Sunday, May 07, 2006

Bloglines - 7 Reasons Why Web Apps Fail

Bloglines user PeterDawson ( has sent this item to you, with the following personal message:

Josh - has a good posting on the wisdom of crowds and failures of web2.0 apps

"They’re not selling software, they’re selling rebellion."

A Blog about Designing for Web 2.0 by Joshua Porter, covering design trends, interesting interfaces, and topics like authority, attention, and recommendation systems.

7 Reasons Why Web Apps Fail

By Josh on Wisdom of Crowds

I’m not one to believe that we’re in a Bubble 2.0 or anything like that (aren’t we always bubbular?), but here are a few ideas about why some of the web apps out there fail.

  1. Focus on social instead of personal.
    Following up on my Lesson post, this is a critical reason why web apps fail. Many apps focus on being the new social killer-app when, in general, people don’t have time to worry about what other people are doing, and will only use software that benefits them personally at every step. You could call this selfishness or laziness, but I would call it optimization. For example, we simply don’t have time to tag things for tagging sake. Instead, we might tag things if we think that it will help us in the future, but adding tags to an app does not a solution make.
  2. They solve too many problems, or try to.
    This is when the buzzwords rear their ugly head. If you’ve got a list of problems you’re solving with an application, it stands to reason that you can’t solve any one of them fully. Instead of trying to solve more than one, focus like gangbusters on one problem and really nail it. If you think about the successful web apps out there right now that have garnered impressive mindshare, it should be easy to line up the one problem (or activity) they really get right. Flickr: photos. bookmarks. Facebook: college. Myspace: identity. Gmail: email. Plaxo: contacts. Tailrank: news. Etc…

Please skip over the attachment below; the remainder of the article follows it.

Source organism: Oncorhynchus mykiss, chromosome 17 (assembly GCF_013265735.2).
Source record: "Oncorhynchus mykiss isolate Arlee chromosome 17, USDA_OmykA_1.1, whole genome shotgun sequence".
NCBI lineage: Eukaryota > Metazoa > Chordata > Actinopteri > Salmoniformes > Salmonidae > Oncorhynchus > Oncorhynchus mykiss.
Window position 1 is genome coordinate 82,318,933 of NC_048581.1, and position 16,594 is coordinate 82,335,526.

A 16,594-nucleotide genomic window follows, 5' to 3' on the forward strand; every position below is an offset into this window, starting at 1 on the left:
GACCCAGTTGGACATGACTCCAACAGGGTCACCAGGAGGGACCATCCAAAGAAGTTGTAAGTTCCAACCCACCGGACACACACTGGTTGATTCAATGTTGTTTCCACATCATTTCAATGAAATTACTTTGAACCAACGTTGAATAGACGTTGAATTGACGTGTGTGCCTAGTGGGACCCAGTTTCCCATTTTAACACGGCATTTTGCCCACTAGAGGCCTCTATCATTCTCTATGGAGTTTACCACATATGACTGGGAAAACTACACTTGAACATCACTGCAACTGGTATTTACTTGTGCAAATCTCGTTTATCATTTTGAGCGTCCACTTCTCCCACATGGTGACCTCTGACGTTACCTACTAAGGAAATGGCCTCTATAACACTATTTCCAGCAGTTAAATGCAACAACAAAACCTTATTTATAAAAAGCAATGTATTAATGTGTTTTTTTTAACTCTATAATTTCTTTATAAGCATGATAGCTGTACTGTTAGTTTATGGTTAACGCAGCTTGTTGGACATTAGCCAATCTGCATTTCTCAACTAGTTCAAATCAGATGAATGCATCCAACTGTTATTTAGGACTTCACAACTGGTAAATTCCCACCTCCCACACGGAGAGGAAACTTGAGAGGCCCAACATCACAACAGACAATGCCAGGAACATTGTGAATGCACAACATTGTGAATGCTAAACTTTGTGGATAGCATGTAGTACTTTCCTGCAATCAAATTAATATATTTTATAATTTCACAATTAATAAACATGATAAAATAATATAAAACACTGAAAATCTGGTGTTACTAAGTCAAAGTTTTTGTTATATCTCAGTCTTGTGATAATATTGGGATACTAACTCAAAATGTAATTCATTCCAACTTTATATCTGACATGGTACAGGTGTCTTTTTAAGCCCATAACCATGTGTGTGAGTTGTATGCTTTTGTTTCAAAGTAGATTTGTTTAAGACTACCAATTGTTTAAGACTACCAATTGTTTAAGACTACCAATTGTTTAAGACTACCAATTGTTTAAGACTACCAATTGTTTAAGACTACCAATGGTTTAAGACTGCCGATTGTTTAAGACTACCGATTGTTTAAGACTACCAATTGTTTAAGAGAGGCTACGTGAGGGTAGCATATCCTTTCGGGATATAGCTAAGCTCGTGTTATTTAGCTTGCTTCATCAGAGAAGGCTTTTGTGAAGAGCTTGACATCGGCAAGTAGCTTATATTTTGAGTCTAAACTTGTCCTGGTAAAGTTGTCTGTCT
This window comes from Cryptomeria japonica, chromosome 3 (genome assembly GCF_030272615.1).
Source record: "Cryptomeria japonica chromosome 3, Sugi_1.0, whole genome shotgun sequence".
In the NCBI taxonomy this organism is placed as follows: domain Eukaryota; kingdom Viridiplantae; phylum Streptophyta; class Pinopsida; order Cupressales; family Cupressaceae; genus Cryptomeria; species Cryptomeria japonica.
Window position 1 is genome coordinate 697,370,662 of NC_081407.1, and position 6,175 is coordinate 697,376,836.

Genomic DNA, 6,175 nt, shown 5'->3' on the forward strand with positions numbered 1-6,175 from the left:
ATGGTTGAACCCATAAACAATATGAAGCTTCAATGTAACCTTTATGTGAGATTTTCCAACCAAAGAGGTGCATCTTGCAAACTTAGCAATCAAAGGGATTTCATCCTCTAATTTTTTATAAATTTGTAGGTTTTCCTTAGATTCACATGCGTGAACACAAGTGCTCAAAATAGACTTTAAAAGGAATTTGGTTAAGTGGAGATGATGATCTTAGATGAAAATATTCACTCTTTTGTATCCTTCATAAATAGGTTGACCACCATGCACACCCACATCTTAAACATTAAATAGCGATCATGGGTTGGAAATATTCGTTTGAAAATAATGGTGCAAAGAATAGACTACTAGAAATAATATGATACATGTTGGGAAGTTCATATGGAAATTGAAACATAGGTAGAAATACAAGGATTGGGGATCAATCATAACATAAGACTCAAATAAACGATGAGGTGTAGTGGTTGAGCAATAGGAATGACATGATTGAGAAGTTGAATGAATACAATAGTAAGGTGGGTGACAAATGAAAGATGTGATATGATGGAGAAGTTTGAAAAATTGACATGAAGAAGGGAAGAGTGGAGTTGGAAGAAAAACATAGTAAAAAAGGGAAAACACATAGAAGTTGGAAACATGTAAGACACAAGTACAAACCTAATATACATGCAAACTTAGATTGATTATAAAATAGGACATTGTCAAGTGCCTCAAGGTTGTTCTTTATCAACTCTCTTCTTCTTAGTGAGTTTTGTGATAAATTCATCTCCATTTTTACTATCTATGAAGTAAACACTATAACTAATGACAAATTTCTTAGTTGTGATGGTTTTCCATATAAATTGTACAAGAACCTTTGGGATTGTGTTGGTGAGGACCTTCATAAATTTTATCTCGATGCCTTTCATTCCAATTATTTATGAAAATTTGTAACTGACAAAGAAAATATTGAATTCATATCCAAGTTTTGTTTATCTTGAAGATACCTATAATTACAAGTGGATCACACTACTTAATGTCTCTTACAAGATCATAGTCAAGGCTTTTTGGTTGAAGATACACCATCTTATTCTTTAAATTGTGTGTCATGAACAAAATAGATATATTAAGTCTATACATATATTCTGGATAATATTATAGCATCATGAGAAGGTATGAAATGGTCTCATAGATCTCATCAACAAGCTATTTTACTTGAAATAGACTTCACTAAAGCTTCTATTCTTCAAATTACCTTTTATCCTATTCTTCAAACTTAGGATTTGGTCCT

3. They’re about making someone other than the user happy.
    So much focus is on aggregation right now that it is easy to overlook the happiness of users. Many services, such as Technorati Tags or Google Sitemaps, exist solely to make the aggregators happy, and not the user themselves. They sell themselves on incentives that sound like what a movie agent might say to an aspiring actor: “We’ll make you famous, kid. You’ll get found!”. First of all, this is all talk directed at the developer, who is not the user. That’s a huge tip-off right there. Second of all, if the aggregators had their way everyone would be using these formats, which simply dilutes the value for everyone else and only serves to lock the site into some weird relationship with the aggregator. This is not how it should be. That’s why I stopped using those two services ages ago. Instead, focus on adding features that make the user happy, and when that happens everyone else can be happy, too.
  4. They sell it the wrong way.